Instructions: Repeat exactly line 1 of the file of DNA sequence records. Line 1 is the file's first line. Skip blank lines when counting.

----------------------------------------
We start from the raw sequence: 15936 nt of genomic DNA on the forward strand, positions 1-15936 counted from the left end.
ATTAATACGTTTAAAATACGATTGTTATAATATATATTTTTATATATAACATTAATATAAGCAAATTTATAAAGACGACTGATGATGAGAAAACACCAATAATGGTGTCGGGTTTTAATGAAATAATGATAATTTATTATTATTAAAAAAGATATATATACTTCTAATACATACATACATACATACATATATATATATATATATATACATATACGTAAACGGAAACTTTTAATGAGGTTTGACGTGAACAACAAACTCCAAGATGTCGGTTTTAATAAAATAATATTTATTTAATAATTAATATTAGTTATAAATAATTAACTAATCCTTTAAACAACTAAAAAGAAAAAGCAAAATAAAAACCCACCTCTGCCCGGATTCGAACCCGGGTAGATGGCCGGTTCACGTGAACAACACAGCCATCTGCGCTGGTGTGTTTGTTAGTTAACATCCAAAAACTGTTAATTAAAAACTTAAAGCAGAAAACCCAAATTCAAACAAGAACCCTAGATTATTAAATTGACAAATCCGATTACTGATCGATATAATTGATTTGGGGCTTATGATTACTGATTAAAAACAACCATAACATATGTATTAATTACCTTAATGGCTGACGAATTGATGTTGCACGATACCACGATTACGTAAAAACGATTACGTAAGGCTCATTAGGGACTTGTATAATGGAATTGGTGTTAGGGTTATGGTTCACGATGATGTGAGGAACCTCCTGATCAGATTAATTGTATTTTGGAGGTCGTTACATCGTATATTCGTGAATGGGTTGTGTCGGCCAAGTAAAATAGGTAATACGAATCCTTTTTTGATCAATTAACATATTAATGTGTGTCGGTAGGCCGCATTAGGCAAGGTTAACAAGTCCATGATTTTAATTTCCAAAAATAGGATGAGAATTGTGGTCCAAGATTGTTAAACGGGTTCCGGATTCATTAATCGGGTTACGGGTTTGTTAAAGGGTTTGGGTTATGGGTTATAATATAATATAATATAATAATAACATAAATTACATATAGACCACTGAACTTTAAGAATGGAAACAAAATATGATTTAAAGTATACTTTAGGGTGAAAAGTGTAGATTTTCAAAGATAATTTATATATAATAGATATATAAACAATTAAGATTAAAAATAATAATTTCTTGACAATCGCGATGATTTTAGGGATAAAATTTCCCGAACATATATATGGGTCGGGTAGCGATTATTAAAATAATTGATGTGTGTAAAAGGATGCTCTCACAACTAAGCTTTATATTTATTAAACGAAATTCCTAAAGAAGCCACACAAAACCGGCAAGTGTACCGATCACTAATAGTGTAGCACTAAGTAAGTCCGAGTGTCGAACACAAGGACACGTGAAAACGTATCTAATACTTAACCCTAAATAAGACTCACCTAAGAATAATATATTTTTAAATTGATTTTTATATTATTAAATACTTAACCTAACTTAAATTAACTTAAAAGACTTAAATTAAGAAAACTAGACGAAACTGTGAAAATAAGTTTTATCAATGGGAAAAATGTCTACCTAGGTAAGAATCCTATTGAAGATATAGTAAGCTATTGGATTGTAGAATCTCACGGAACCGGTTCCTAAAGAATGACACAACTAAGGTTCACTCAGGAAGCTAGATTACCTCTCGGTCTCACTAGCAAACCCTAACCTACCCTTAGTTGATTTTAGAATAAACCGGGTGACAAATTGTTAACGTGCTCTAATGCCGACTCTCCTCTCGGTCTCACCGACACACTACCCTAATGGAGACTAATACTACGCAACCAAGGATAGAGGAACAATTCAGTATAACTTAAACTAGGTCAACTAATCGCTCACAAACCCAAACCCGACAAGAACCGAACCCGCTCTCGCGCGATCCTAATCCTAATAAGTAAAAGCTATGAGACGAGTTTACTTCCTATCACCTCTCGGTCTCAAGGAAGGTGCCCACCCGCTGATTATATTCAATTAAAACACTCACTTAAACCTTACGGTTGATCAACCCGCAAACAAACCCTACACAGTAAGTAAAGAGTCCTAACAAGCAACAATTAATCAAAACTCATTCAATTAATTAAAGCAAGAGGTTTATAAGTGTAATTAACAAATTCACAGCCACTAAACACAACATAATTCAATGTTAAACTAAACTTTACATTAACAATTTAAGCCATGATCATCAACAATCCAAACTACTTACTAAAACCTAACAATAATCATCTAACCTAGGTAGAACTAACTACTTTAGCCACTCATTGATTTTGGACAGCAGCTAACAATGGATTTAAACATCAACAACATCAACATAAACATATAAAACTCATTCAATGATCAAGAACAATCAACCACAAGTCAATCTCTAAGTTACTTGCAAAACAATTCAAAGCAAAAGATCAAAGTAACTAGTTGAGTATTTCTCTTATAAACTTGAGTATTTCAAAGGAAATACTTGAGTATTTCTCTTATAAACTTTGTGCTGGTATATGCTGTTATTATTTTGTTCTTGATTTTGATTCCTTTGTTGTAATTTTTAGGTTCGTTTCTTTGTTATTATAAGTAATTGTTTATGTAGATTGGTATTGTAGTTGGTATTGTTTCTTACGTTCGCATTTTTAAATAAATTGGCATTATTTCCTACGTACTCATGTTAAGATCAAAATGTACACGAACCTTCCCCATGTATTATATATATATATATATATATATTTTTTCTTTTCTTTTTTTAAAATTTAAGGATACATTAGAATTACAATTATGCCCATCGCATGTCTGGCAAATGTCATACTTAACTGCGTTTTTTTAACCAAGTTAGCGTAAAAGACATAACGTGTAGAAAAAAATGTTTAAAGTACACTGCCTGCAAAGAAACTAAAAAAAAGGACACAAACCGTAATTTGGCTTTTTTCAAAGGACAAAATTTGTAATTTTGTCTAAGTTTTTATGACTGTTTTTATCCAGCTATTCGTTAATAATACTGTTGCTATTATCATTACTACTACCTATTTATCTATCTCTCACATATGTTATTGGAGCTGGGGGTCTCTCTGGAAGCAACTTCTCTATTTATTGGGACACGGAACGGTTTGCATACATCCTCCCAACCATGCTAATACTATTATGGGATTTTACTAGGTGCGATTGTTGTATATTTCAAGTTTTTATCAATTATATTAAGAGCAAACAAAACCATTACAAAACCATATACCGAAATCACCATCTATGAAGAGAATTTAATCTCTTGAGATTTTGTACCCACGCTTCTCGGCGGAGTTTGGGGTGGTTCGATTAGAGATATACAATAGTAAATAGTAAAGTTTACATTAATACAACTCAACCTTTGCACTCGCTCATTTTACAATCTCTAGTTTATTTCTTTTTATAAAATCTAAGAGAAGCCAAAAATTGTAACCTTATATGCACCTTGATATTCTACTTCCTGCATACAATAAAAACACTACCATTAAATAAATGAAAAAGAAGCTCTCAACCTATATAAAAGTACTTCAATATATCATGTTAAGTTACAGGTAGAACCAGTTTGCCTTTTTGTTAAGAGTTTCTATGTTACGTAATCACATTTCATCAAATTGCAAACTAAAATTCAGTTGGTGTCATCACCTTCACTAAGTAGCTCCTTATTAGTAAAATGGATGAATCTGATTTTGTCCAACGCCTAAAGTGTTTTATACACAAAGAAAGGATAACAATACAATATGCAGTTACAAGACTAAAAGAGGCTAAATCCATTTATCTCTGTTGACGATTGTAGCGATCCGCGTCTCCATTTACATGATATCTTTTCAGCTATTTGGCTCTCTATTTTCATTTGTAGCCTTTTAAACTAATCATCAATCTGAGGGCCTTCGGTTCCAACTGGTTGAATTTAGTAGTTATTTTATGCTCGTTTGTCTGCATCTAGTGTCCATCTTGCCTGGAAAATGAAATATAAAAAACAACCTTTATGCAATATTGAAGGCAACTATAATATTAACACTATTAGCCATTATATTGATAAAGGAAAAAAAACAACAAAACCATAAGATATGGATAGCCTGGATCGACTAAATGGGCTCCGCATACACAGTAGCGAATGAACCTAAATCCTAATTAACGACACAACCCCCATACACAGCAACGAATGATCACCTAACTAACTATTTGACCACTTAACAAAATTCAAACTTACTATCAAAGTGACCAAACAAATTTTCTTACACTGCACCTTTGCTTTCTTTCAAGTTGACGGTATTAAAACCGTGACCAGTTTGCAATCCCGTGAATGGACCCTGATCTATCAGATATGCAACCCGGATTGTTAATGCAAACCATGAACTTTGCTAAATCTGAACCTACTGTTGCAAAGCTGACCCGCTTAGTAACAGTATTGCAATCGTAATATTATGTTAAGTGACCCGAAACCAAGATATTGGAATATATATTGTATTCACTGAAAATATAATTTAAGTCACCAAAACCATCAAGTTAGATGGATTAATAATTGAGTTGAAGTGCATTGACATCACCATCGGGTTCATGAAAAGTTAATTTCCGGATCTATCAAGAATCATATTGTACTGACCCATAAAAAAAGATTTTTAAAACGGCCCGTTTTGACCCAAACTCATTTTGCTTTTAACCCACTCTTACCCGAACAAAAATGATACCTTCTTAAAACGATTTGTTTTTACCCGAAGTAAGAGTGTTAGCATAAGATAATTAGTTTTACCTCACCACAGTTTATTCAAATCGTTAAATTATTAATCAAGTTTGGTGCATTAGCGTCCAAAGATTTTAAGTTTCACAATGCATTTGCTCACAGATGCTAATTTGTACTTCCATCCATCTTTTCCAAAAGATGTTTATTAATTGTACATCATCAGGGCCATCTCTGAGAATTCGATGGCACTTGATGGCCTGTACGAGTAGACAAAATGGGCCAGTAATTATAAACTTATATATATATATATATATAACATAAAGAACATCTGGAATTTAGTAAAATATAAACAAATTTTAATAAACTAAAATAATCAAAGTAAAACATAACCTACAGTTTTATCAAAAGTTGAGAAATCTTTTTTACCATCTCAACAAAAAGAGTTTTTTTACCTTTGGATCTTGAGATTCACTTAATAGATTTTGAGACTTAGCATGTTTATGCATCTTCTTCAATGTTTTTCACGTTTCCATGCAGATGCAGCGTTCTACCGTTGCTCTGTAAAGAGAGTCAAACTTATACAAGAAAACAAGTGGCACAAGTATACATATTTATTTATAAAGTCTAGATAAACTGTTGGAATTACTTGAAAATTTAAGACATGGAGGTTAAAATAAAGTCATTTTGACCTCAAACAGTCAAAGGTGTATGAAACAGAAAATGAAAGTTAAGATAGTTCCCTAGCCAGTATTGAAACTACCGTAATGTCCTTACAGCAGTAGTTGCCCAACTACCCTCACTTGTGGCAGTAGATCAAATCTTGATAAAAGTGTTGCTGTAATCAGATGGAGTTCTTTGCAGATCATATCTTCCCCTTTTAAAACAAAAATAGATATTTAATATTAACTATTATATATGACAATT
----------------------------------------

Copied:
We start from the raw sequence: 15936 nt of genomic DNA on the forward strand, positions 1-15936 counted from the left end.